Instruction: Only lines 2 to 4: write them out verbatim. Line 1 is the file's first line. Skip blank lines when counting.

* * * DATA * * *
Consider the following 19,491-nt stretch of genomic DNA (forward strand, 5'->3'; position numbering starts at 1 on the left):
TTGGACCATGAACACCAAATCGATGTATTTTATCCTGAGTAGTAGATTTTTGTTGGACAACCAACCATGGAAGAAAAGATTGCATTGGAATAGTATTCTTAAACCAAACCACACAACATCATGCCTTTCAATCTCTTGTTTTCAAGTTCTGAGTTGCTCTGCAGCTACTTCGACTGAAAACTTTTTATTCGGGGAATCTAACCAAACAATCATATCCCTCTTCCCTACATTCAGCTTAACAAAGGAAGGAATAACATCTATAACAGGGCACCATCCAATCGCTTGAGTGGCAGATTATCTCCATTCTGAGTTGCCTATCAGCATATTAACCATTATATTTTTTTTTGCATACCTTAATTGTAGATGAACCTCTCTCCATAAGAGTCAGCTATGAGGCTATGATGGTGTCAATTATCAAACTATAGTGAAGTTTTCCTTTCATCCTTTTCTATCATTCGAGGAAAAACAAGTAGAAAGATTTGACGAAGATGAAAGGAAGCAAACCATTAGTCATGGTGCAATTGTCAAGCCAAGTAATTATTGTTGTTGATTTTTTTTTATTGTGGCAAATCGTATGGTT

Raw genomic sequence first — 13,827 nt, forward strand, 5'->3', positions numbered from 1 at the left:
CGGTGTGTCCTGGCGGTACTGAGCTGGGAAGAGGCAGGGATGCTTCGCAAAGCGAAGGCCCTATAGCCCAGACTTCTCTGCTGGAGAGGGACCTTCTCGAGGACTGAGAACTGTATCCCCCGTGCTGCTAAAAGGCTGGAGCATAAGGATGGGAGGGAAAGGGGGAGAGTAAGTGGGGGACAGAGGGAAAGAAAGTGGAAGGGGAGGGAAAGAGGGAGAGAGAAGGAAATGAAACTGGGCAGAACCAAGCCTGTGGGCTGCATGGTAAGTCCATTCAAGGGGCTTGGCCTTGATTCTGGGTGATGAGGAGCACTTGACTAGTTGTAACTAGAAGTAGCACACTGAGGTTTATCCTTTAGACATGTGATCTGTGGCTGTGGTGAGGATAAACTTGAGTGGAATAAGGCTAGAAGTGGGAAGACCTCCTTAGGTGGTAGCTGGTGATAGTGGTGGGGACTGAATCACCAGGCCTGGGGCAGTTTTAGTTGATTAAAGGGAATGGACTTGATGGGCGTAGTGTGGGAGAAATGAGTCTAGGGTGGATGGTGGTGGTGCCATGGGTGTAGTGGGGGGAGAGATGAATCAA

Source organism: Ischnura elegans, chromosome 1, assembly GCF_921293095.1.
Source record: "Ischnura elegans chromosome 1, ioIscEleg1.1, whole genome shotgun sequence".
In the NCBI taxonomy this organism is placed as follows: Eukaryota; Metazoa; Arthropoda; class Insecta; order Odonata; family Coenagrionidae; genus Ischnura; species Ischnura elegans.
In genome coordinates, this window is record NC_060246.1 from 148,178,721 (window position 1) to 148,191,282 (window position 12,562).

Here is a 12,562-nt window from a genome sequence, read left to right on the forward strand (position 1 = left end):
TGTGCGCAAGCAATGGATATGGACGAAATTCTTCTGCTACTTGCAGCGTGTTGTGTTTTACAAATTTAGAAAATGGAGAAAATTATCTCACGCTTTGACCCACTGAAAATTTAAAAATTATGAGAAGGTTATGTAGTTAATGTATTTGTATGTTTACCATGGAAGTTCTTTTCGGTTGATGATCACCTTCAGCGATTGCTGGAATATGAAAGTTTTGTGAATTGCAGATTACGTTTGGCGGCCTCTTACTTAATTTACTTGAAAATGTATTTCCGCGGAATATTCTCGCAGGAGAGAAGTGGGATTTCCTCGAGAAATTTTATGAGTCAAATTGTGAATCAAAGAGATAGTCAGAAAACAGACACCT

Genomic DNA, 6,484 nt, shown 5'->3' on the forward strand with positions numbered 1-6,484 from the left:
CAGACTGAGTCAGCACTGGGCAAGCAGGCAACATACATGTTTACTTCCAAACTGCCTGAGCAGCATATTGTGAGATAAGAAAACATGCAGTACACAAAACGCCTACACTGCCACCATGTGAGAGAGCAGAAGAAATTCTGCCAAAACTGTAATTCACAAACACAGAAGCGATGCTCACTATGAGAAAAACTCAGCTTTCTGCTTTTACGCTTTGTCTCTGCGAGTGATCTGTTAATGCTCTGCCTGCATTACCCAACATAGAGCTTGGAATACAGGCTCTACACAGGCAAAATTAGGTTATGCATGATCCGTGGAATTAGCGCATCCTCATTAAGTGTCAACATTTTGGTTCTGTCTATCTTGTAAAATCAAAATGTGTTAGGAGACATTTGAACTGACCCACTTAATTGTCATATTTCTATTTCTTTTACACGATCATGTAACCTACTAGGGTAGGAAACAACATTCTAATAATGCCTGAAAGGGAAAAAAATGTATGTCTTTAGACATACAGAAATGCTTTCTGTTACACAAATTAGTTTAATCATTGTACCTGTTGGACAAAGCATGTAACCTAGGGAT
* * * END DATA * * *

TTGGACCATGAACACCAAATCGATGTATTTTATCCTGAGTAGTAGATTTTTGTTGGACAACCAACCATGGAAGAAAAGATTGCATTGGAATAGTATTCTTAAACCAAACCACACAACATCATGCCTTTCAATCTCTTGTTTTCAAGTTCTGAGTTGCTCTGCAGCTACTTCGACTGAAAACTTTTTATTCGGGGAATCTAACCAAACAATCATATCCCTCTTCCCTACATTCAGCTTAACAAAGGAAGGAATAACATCTATAACAGGGCACCATCCAATCGCTTGAGTGGCAGATTATCTCCATTCTGAGTTGCCTATCAGCATATTAACCATTATATTTTTTTTTGCATACCTTAATTGTAGATGAACCTCTCTCCATAAGAGTCAGCTATGAGGCTATGATGGTGTCAATTATCAAACTATAGTGAAGTTTTCCTTTCATCCTTTTCTATCATTCGAGGAAAAACAAGTAGAAAGATTTGACGAAGATGAAAGGAAGCAAACCATTAGTCATGGTGCAATTGTCAAGCCAAGTAATTATTGTTGTTGATTTTTTTTTATTGTGGCAAATCGTATGGTT

Raw genomic sequence first — 13,827 nt, forward strand, 5'->3', positions numbered from 1 at the left:
CGGTGTGTCCTGGCGGTACTGAGCTGGGAAGAGGCAGGGATGCTTCGCAAAGCGAAGGCCCTATAGCCCAGACTTCTCTGCTGGAGAGGGACCTTCTCGAGGACTGAGAACTGTATCCCCCGTGCTGCTAAAAGGCTGGAGCATAAGGATGGGAGGGAAAGGGGGAGAGTAAGTGGGGGACAGAGGGAAAGAAAGTGGAAGGGGAGGGAAAGAGGGAGAGAGAAGGAAATGAAACTGGGCAGAACCAAGCCTGTGGGCTGCATGGTAAGTCCATTCAAGGGGCTTGGCCTTGATTCTGGGTGATGAGGAGCACTTGACTAGTTGTAACTAGAAGTAGCACACTGAGGTTTATCCTTTAGACATGTGATCTGTGGCTGTGGTGAGGATAAACTTGAGTGGAATAAGGCTAGAAGTGGGAAGACCTCCTTAGGTGGTAGCTGGTGATAGTGGTGGGGACTGAATCACCAGGCCTGGGGCAGTTTTAGTTGATTAAAGGGAATGGACTTGATGGGCGTAGTGTGGGAGAAATGAGTCTAGGGTGGATGGTGGTGGTGCCATGGGTGTAGTGGGGGGAGAGATGAATCAA